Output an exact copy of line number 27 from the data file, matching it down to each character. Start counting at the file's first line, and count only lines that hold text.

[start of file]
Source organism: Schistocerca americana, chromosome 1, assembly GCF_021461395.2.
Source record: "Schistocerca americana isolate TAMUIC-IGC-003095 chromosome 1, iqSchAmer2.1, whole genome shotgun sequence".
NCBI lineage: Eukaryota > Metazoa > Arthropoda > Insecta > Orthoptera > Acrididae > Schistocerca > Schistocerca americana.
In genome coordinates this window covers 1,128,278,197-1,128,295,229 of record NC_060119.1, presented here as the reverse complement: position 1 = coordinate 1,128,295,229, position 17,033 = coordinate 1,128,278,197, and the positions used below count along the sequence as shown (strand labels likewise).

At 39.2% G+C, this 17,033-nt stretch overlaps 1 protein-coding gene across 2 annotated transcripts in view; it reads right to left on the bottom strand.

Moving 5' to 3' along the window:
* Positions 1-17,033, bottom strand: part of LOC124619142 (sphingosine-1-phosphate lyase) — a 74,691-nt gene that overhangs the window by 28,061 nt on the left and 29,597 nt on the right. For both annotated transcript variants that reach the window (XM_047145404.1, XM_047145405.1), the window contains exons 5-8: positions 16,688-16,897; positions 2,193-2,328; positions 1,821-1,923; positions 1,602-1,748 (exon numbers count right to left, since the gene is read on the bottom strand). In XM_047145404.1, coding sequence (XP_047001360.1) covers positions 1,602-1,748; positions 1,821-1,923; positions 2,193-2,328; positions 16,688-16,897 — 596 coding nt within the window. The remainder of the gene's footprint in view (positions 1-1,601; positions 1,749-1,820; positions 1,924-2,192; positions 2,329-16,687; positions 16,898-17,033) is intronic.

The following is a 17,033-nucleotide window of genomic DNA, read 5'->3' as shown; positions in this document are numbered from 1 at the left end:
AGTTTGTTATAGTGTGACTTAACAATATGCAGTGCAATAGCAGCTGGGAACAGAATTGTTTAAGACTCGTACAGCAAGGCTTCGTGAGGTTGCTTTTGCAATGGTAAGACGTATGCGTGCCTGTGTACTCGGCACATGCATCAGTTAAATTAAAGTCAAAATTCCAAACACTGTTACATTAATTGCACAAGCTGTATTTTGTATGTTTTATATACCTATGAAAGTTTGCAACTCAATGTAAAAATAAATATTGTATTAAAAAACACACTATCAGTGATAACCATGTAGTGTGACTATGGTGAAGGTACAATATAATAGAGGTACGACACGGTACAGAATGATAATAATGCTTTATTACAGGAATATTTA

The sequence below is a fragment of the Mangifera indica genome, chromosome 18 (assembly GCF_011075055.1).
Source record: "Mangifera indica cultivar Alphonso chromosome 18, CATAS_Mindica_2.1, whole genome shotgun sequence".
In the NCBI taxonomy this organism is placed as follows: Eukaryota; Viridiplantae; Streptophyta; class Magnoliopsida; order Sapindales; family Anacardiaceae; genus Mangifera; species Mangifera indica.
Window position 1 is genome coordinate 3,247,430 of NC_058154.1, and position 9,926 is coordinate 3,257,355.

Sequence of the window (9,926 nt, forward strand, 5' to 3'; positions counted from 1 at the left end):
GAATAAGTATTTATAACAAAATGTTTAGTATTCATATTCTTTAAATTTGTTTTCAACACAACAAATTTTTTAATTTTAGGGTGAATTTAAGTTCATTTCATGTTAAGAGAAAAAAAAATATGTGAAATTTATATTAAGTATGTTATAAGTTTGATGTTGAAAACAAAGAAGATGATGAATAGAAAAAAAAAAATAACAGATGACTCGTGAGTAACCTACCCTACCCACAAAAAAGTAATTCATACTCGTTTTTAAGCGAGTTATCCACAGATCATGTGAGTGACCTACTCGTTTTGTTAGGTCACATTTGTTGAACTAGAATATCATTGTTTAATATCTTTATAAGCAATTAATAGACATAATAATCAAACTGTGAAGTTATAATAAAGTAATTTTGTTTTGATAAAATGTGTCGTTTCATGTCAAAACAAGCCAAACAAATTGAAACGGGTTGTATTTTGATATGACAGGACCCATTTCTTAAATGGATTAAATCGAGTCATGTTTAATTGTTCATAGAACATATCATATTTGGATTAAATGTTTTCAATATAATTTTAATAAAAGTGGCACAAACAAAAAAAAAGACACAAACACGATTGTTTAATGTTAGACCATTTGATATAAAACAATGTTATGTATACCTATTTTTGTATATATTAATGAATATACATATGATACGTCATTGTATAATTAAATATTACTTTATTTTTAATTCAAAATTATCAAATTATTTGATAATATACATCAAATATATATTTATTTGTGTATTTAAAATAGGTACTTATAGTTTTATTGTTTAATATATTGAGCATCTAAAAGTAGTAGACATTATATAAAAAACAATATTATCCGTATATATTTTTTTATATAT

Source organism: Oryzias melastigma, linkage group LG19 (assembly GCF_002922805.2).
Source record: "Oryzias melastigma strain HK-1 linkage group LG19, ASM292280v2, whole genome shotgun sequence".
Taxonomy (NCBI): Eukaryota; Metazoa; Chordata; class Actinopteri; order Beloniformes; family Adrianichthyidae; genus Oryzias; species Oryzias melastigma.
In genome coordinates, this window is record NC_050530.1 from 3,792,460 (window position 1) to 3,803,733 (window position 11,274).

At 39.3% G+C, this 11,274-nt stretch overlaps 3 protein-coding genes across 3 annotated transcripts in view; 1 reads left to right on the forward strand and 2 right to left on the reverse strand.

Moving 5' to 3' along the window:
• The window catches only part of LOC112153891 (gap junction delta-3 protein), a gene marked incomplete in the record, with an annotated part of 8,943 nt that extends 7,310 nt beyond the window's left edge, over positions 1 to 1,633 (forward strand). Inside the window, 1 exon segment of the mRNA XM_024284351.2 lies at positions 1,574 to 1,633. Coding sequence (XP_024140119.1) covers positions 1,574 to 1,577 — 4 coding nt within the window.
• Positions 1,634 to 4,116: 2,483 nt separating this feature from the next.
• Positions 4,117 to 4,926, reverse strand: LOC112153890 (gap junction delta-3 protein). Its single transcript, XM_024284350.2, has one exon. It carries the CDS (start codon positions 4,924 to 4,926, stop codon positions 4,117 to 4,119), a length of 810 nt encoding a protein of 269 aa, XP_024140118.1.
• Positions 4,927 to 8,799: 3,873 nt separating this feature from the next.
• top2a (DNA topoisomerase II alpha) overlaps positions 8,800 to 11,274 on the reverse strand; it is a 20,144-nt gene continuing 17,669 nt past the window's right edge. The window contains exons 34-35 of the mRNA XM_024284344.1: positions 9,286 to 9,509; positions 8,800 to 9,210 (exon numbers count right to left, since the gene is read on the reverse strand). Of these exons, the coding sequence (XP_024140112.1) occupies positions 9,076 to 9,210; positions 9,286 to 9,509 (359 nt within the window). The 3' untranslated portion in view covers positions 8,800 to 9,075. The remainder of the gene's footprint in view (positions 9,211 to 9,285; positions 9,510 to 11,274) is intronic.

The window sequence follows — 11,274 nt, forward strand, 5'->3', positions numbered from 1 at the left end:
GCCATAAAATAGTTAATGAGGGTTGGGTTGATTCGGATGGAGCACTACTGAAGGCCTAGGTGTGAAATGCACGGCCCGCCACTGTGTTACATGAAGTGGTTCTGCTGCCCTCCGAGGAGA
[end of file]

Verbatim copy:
The window sequence follows — 11,274 nt, forward strand, 5'->3', positions numbered from 1 at the left end: